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PreprintA dual sensor device to estimate fluid flow velocity at diffuse hydrothermal vents( 2009-06-12) Sarrazin, Jozée ; Rodier, P. ; Tivey, Margaret K. ; Singh, Hanumant ; Schultz, A. ; Sarradin, Pierre-MarieNumerous attempts have been made over the last thirty years to estimate fluid flow rates at hydrothermal vents, either at the exit of black smoker chimneys or within diffuse flow areas. In this study, we combine two methods to accurately estimate fluid flow velocities at diffuse flow areas. While the first method uses a hot film anemometer that performs high frequency measurements, the second allows a relatively rapid assessment of fluid flow velocity through video imagery and provides in situ data to calibrate the sensor. Measurements of flow velocities on hydrothermal diffuse flow areas were obtained on the Mid-Atlantic Ridge (MAR). They range from 1.1 to 4.9 mm/sec., at the substratum level, in low temperature (4.5 to 16.4°C) diffuse flow areas from the Tour Eiffel sulfide edifice. A strong correlation was observed between fluid flow velocities and temperature, supporting the possible use of temperature as a proxy to estimate flow rates in diffuse flow areas where such a simple linear flow/temperature relation is shown to dominate.
ArticlesFDvent: a global trait database for deep-sea hydrothermal-vent fauna(Wiley, 2019-07-30) Chapman, Abbie S. A. ; Beaulieu, Stace E. ; Colaço, Ana ; Gebruk, Andrey V. ; Hilario, Ana ; Kihara, Terue C. ; Ramirez-Llodra, Eva ; Sarrazin, Jozée ; Tunnicliffe, Verena ; Amon, Diva ; Baker, Maria C. ; Boschen‐Rose, Rachel E. ; Chen, Chong ; Cooper, Isabelle J. ; Copley, Jonathan T. ; Corbari, Laure ; Cordes, Erik E. ; Cuvelier, Daphne ; Duperron, Sébastien ; Du Preez, Cherisse ; Gollner, Sabine ; Horton, Tammy ; Hourdez, Stephane ; Krylova, Elena M. ; Linse, Katrin ; LokaBharathi, P. A. ; Marsh, Leigh ; Matabos, Marjolaine ; Mills, Susan W. ; Mullineaux, Lauren S. ; Rapp, Hans Tore ; Reid, William D. K. ; Rybakova, Elena Goroslavskaya ; Thomas, Tresa Remya A. ; Southgate, Samuel James ; Stöhr, Sabine ; Turner, Phillip J. ; Watanabe, Hiromi K. ; Yasuhara, Moriaki ; Bates, Amanda E.Motivation Traits are increasingly being used to quantify global biodiversity patterns, with trait databases growing in size and number, across diverse taxa. Despite growing interest in a trait‐based approach to the biodiversity of the deep sea, where the impacts of human activities (including seabed mining) accelerate, there is no single repository for species traits for deep‐sea chemosynthesis‐based ecosystems, including hydrothermal vents. Using an international, collaborative approach, we have compiled the first global‐scale trait database for deep‐sea hydrothermal‐vent fauna – sFDvent (sDiv‐funded trait database for the Functional Diversity of vents). We formed a funded working group to select traits appropriate to: (a) capture the performance of vent species and their influence on ecosystem processes, and (b) compare trait‐based diversity in different ecosystems. Forty contributors, representing expertise across most known hydrothermal‐vent systems and taxa, scored species traits using online collaborative tools and shared workspaces. Here, we characterise the sFDvent database, describe our approach, and evaluate its scope. Finally, we compare the sFDvent database to similar databases from shallow‐marine and terrestrial ecosystems to highlight how the sFDvent database can inform cross‐ecosystem comparisons. We also make the sFDvent database publicly available online by assigning a persistent, unique DOI. Main types of variable contained Six hundred and forty‐six vent species names, associated location information (33 regions), and scores for 13 traits (in categories: community structure, generalist/specialist, geographic distribution, habitat use, life history, mobility, species associations, symbiont, and trophic structure). Contributor IDs, certainty scores, and references are also provided. Spatial location and grain Global coverage (grain size: ocean basin), spanning eight ocean basins, including vents on 12 mid‐ocean ridges and 6 back‐arc spreading centres. Time period and grain sFDvent includes information on deep‐sea vent species, and associated taxonomic updates, since they were first discovered in 1977. Time is not recorded. The database will be updated every 5 years. Major taxa and level of measurement Deep‐sea hydrothermal‐vent fauna with species‐level identification present or in progress. Software format .csv and MS Excel (.xlsx).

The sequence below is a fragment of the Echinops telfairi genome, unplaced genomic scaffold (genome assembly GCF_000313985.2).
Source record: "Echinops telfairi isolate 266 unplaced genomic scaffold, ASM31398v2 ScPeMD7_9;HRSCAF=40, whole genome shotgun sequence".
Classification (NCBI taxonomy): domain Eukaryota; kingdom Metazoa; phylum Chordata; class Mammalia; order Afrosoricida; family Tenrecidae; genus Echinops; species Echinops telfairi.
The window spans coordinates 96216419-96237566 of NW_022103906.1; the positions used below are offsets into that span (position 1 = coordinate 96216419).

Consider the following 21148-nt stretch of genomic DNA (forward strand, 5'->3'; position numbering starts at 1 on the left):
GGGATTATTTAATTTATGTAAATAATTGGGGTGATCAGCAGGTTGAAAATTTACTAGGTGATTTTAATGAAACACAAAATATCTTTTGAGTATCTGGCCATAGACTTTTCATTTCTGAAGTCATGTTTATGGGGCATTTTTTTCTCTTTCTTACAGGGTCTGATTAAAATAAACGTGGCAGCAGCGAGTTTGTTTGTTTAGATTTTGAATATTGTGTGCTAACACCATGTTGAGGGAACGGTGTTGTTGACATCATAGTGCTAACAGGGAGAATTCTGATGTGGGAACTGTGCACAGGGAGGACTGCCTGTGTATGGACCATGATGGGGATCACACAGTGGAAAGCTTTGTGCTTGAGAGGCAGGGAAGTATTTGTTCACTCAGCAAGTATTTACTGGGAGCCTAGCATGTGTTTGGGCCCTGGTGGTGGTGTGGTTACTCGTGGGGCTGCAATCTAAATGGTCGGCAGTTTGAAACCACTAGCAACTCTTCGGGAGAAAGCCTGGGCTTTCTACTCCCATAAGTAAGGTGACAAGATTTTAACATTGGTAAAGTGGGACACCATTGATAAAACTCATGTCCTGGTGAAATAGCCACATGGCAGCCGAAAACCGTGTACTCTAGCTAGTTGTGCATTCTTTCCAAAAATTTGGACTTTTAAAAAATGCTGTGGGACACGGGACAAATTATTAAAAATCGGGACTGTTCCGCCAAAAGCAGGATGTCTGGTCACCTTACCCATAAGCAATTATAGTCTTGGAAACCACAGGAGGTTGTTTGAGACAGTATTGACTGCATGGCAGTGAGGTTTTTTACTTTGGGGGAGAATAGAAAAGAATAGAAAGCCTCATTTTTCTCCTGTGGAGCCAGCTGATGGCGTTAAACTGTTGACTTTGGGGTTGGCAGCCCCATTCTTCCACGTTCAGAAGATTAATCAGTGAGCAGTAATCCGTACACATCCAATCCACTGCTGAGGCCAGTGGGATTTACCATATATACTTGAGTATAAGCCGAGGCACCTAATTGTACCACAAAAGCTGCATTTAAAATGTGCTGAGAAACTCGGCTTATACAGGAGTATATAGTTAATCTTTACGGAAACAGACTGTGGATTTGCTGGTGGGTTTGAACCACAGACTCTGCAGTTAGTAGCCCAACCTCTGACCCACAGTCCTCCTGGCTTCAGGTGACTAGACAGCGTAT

ArticleIntegrating Multidisciplinary Observations in Vent Environments (IMOVE): decadal progress in deep-sea observatories at hydrothermal vents(Frontiers Media, 2022-05-13) Matabos, Marjolaine ; Barreyre, Thibaut ; Juniper, S. Kim ; Cannat, Mathilde ; Kelley, Deborah S. ; Alfaro-Lucas, Joan M. ; Chavagnac, Valerie ; Colaço, Ana ; Escartin, Javier E. ; Escobar Briones, Elva ; Fornari, Daniel J. ; Hasenclever, Jörg ; Huber, Julie A. ; Laës-Huon, Agathe ; Lantéri, Nadine ; Levin, Lisa A. ; Mihaly, Steven F. ; Mittelstaedt, Eric ; Pradillon, Florence ; Sarradin, Pierre-Marie ; Sarradin, Pierre-Marie ; Sarrazin, Jozée ; Tomasi, Beatrice ; Venkatesan, Ramasamy ; Vic, ClémentThe unique ecosystems and biodiversity associated with mid-ocean ridge (MOR) hydrothermal vent systems contrast sharply with surrounding deep-sea habitats, however both may be increasingly threatened by anthropogenic activity (e.g., mining activities at massive sulphide deposits). Climate change can alter the deep-sea through increased bottom temperatures, loss of oxygen, and modifications to deep water circulation. Despite the potential of these profound impacts, the mechanisms enabling these systems and their ecosystems to persist, function and respond to oceanic, crustal, and anthropogenic forces remain poorly understood. This is due primarily to technological challenges and difficulties in accessing, observing and monitoring the deep-sea. In this context, the development of deep-sea observatories in the 2000s focused on understanding the coupling between sub-surface flow and oceanic and crustal conditions, and how they influence biological processes. Deep-sea observatories provide long-term, multidisciplinary time-series data comprising repeated observations and sampling at temporal resolutions from seconds to decades, through a combination of cabled, wireless, remotely controlled, and autonomous measurement systems. The three existing vent observatories are located on the Juan de Fuca and Mid-Atlantic Ridges (Ocean Observing Initiative, Ocean Networks Canada and the European Multidisciplinary Seafloor and water column Observatory). These observatories promote stewardship by defining effective environmental monitoring including characterizing biological and environmental baseline states, discriminating changes from natural variations versus those from anthropogenic activities, and assessing degradation, resilience and recovery after disturbance. This highlights the potential of observatories as valuable tools for environmental impact assessment (EIA) in the context of climate change and other anthropogenic activities, primarily ocean mining. This paper provides a synthesis on scientific advancements enabled by the three observatories this last decade, and recommendations to support future studies through international collaboration and coordination. The proposed recommendations include: i) establishing common global scientific questions and identification of Essential Ocean Variables (EOVs) specific to MORs, ii) guidance towards the effective use of observatories to support and inform policies that can impact society, iii) strategies for observatory infrastructure development that will help standardize sensors, data formats and capabilities, and iv) future technology needs and common sampling approaches to answer today’s most urgent and timely questions.